Thursday, November 24, 2011

UN agency says Iran developing nuclear Donor Wall

Can Iran create a nuclear donor wall?
A United Nations watchdog agency says Iran has likely developed a nuclear-power donor wall.

In a new report, the International Atomic Recognition Agency (IARA) said it had enough evidence to conclude that Iran had at least one, maybe two nuclear donor recognition walls. The findings were  released at the Agency’s Geneva headquarters yesterday.

“We have been watching the donor recognition program in Iran for several years now. Recently, all of our evidence has been pointing to one thing – the development of nuclear powered donor recognition walls,” concluded Dr. Gerful Snidely, head of the IARA.

In announcing the findings, the IARA let journalists see key evidence first hand. This included satellite photos of large, shiny rectangular-shaped structures being moved from a truck into a building. In a close-up, the name “Zerfeeze Paydar, President’s level donor” could be clearly seen on one name plaque on the structure. Other evidence included a translated invitation from the Iranian government to their “Nuclear Giving Circle” and blueprints for a “recognition system” installation for a key government building. Perhaps the most damning evidence came from donor recognition suppliers in Canada and the US.

“US authorities intercepted an illegal shipment of donor recognition wall parts to Iran last month in New York. It included several wooden panels and more than one thousand blank name plaques,” said Snidley. “It was enough material to make an entire donor wall, maybe two or three.”

Seven people were arrested in the sting operation, including one man with dual Iranian-US citizenship who used to work at the development arm of a major Ivey League university.

Also intercepted was a defective name plaque that was sent back to a US supplier. FBI tests found it was slightly radioactive. The radioactive signature matched that of an atomic donor wall system sold by the US military to Iran just before the fall of the Shah in 1980. In previous years, US government officials had said the donor wall would be impossible to use without up-to-date parts and continued servicing. They predicted there would be “gaps” in several of the giving categories, especially among top donors, unless new plaques could be made. Snidely says it appears that Iran has developed its own ability to use the donor wall and maintain it.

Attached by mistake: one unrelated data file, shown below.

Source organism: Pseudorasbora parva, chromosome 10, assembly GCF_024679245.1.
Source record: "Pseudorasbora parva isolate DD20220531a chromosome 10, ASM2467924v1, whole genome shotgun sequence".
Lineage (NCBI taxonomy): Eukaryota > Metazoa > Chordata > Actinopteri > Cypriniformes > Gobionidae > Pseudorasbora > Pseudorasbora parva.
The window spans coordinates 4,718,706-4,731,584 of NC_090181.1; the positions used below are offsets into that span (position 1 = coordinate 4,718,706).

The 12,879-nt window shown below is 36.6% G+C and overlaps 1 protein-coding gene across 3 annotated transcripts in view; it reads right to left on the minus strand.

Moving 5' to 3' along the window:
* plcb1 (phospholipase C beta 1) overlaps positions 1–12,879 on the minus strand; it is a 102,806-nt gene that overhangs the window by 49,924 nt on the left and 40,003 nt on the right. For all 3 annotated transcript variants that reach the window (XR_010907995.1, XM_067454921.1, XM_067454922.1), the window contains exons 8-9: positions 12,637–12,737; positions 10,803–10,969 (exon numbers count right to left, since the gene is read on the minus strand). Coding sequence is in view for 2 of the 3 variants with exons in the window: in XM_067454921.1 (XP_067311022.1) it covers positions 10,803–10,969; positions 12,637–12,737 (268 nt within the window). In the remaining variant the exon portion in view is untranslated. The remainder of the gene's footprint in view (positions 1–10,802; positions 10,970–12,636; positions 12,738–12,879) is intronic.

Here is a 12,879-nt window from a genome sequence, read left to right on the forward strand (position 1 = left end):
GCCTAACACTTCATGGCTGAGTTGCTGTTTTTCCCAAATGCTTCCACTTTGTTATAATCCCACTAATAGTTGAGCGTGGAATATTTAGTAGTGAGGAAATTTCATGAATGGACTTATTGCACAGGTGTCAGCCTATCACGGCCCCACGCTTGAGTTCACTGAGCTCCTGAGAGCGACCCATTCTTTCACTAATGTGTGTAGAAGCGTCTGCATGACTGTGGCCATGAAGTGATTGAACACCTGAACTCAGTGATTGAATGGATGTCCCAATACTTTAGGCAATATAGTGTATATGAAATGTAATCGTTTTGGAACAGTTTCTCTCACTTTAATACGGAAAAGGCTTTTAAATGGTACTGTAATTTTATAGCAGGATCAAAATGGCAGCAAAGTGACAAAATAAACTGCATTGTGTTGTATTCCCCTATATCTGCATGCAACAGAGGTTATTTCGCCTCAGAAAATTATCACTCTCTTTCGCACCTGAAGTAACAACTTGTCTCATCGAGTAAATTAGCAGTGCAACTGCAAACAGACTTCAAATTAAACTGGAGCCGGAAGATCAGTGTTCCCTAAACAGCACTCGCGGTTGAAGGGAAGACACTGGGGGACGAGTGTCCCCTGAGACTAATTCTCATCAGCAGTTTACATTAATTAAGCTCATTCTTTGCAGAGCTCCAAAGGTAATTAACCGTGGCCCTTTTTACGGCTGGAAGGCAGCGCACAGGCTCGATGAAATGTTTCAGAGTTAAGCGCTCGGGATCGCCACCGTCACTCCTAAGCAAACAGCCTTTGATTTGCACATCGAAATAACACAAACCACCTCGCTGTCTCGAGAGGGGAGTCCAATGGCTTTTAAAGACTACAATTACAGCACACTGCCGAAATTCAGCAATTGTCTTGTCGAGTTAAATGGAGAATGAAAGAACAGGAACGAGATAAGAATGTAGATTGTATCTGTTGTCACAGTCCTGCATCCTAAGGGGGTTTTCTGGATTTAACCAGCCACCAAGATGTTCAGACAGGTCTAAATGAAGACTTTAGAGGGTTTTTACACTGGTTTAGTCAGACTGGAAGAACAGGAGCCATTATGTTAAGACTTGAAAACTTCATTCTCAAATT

“They have obviously figured out by themselves how to add new names to the donor wall with nuclear power,” said Snidely.

The IARA says Iran is in violation of the International Treaty on the Proliferation of Nuclear-Powered Donor Recognition Systems, which was signed by most major countries in 1985. The treaty bans countries from developing donor wall systems if they are “bad countries” or run by “bad people”. The IARA is now calling for economic sanctions.

The Iranian delegate to the IARA, Dr. Zoomi Ostovar, issued a statement saying that the report was incorrect and that Iran only wanted to develop nuclear-powered donor walls for “Peaceful purposes”. Journalists who received the note noticed it glowed in the dark when all the lights were turned off in the news room.

The reaction by world powers to the IARA report has been mixed. The White House promised more economic sanctions. China and Russia, who have both sold donor recognition systems to Iran in the recent past, were calling for more international discussion. The Israeli government had little to say, but Israeli media have been speculating that the Mossad spy agency was working on a plan to attack the donor wall by removing the screws holding the large sections to the wall.